QUESTION OF THE WEEK

How will #NetZero affect inflation?

Every other week, we ask for your thoughts on a top question our portfolio managers and strategists are debating. We share the final poll results and insights.

The transition to a #NetZero carbon world will shape many economic outcomes in the years ahead – and was a key part of discussions at the BlackRock Investment Institute’s 2021 Midyear Outlook Forum.

A big question: What will happen to inflation as we transition to a more sustainable world? 

     

    Poll results: What will happen to inflation as we transition to a more sustainable world? 

    Source: Blackrock Investment Institute, with data from SurveyMonkey. Note: Data does not include results from BlackRock social media polls.

    Poll results

    Public responses saw structurally higher (63%), low (22%) or not much (15%) of an effect to inflation from the transition to a more sustainable world.

    Four out of five BlackRock portfolio managers thought the net-zero transition will have a material impact on inflation in the years to come. Investors were divided on whether it will push inflation up or down: just over half expect structurally higher inflation, while nearly a third see inflation staying low. A fifth don’t think it will have any notable impact.

    Split views

    Investors saw heavy government spending, the rising cost of doing business and supply shortages of commodities needed for electrification amid the net-zero transition contributing to structurally higher inflation. Some specific views include:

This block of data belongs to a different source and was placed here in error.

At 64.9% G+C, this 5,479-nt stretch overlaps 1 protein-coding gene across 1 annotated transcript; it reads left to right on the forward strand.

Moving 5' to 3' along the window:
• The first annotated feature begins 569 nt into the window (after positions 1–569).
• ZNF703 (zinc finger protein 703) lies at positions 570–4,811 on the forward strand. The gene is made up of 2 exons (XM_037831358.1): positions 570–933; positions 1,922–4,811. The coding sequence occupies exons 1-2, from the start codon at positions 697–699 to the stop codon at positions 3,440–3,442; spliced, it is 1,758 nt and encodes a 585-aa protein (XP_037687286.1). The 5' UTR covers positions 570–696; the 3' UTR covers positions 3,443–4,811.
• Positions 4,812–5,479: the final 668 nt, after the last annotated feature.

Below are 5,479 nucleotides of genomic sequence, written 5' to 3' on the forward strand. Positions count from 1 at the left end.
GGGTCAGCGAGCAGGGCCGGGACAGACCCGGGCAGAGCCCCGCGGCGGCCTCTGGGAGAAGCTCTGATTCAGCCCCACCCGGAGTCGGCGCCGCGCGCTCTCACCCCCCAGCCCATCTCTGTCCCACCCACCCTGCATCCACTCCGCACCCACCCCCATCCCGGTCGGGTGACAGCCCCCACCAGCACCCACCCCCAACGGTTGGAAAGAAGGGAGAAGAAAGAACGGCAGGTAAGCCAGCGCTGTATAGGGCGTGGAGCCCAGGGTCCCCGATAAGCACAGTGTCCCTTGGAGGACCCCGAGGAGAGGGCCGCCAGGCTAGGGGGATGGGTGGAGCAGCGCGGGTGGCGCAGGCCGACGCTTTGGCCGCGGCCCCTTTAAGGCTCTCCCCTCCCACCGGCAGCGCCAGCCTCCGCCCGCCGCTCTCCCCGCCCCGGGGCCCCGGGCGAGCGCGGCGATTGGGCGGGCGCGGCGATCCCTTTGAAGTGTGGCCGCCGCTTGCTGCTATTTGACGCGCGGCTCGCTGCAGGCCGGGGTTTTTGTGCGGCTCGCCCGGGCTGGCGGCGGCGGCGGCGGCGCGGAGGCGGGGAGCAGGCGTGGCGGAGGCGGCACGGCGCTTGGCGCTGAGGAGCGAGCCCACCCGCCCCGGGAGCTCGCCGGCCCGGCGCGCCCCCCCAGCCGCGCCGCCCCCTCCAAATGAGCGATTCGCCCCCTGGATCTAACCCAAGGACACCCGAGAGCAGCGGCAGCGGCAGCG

• Climate action is likely to touch all sectors of the economy – including agriculture and housing that are hard to decarbonize and constitute a big part of consumer price inflation baskets. 
    • Change doesn't come free: phasing out dirty energy for clean energy, adopting electric vehicles, and reconditioning homes and offices will be expensive and could drive wage and consumer price inflation. 
    • There seems to be an overall mismatch in supply and demand as not just utilities, but also big corporates look to purchase renewable power directly. 
    • Moving to renewables will likely require a multi-trillion-dollar investment across the globe, and we now have a race between the G7 and China to invest in infrastructure across emerging markets.
    • Environmental Social and Governance (ESG) issues are seen by some as more broadly inflationary, at least in the short term, if they spur companies to change operating models. 
    • Since most of our energy supply is still generated from fossil fuels, carbon taxes and other regulations will inevitably result in higher energy prices in the short term. Technology and a switch to renewables will alleviate some of the pressure, but this will take time and money, potentially creating more price pressures.

    On the other hand, several portfolio managers saw low inflation ahead, with technological innovation resulting in a productivity boom that keeps a lid on prices. China could play a pivotal role.  Its plan to reach net-zero emissions by 2060 is built mainly around offsets, moving carbon-intensive investments to green investments. Add new technology to the mix and inflation could be contained in the medium term. 

    Trading the transition

    The BlackRock Investment Institute (BII) sees potential for the green transition to spur a boom in commodities critical for electrification, such as copper and lithium. ESG considerations could make capital harder to come by for traditional energy producers – even as the sector may thrive in the near term amid a resurgence in demand powered by the economic restart. Beyond these dynamics, BII expects structurally higher inflation – hovering around 3% – over the medium term, driven by higher production costs and central banks letting inflation run a little hot.

     

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